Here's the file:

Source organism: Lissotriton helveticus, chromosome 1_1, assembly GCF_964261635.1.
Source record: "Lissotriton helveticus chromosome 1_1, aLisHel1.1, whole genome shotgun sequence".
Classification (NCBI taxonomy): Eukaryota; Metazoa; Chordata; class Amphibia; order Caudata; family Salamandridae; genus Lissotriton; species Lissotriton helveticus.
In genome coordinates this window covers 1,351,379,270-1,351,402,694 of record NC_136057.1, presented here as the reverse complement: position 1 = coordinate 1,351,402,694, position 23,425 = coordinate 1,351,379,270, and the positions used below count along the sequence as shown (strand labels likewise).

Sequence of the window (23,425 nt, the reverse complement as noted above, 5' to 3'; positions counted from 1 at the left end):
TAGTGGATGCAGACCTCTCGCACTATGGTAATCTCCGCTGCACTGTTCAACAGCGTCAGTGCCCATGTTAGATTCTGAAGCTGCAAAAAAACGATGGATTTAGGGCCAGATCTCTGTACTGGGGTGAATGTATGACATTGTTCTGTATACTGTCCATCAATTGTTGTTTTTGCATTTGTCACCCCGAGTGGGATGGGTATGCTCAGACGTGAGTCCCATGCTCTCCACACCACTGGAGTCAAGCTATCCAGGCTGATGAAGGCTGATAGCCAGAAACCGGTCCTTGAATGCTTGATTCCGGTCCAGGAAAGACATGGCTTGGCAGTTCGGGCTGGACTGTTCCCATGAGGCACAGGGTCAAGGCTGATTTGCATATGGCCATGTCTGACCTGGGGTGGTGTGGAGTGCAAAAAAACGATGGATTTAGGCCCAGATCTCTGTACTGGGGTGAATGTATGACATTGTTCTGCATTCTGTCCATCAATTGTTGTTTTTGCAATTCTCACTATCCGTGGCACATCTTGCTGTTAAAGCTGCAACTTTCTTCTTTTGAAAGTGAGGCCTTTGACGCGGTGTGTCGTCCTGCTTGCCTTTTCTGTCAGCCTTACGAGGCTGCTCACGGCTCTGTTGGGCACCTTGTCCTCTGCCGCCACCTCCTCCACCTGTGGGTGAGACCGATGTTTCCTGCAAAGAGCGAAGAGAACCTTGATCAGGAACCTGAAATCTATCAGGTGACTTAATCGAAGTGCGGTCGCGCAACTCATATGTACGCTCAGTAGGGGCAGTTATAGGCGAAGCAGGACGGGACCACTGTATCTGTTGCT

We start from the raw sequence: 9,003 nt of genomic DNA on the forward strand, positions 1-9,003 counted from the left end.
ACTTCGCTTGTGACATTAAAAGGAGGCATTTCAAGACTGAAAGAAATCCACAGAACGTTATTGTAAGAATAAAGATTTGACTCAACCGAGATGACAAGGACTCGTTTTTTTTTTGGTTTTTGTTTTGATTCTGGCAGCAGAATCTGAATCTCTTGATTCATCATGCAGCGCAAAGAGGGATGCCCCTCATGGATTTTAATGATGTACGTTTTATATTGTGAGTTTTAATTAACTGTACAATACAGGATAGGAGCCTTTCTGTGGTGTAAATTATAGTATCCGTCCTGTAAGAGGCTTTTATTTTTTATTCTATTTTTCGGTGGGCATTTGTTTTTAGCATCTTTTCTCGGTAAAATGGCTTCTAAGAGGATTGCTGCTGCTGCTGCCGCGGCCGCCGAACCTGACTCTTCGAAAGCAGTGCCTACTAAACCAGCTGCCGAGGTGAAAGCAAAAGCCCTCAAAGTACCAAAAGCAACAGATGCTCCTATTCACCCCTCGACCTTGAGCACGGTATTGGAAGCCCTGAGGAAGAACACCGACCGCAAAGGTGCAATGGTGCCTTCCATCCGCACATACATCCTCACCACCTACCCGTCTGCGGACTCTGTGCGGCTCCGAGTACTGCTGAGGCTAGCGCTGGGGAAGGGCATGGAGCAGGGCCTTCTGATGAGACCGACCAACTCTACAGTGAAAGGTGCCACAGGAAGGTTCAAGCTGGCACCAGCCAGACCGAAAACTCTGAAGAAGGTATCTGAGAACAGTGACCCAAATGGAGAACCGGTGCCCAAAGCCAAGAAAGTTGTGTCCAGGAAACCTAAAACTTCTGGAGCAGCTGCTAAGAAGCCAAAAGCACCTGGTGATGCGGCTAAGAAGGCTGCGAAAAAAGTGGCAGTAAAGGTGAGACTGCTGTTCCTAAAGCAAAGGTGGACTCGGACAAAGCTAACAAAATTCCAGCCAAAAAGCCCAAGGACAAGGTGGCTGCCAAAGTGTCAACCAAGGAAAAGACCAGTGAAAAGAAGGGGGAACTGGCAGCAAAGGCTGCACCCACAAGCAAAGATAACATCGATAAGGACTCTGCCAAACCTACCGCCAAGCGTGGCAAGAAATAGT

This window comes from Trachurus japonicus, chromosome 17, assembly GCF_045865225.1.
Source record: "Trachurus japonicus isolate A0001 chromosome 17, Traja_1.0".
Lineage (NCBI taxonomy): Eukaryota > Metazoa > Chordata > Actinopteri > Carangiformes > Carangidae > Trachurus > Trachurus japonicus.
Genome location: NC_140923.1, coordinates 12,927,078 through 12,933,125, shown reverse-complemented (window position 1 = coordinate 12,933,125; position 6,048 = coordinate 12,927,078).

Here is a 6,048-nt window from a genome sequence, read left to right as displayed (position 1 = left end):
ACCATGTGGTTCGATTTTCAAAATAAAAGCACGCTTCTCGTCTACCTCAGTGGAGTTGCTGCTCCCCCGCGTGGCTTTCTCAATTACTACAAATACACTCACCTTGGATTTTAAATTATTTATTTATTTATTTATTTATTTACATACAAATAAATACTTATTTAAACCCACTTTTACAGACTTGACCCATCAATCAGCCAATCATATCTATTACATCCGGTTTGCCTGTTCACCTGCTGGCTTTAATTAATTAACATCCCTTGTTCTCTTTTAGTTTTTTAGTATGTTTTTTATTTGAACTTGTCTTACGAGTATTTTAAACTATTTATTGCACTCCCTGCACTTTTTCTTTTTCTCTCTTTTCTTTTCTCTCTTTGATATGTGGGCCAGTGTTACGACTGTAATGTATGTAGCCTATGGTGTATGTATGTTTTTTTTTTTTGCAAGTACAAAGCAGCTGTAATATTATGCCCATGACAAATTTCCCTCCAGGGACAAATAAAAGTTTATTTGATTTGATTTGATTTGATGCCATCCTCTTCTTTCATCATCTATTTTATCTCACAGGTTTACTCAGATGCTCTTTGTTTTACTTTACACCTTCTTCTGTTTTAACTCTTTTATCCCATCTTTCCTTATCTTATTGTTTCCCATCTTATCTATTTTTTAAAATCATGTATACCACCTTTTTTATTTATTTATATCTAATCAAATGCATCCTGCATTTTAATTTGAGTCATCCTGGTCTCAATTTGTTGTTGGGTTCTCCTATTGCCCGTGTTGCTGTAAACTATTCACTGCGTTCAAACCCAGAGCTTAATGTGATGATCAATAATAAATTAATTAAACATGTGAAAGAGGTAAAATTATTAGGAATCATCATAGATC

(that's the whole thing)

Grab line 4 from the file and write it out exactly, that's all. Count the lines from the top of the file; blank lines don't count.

In genome coordinates this window covers 1,351,379,270-1,351,402,694 of record NC_136057.1, presented here as the reverse complement: position 1 = coordinate 1,351,402,694, position 23,425 = coordinate 1,351,379,270, and the positions used below count along the sequence as shown (strand labels likewise).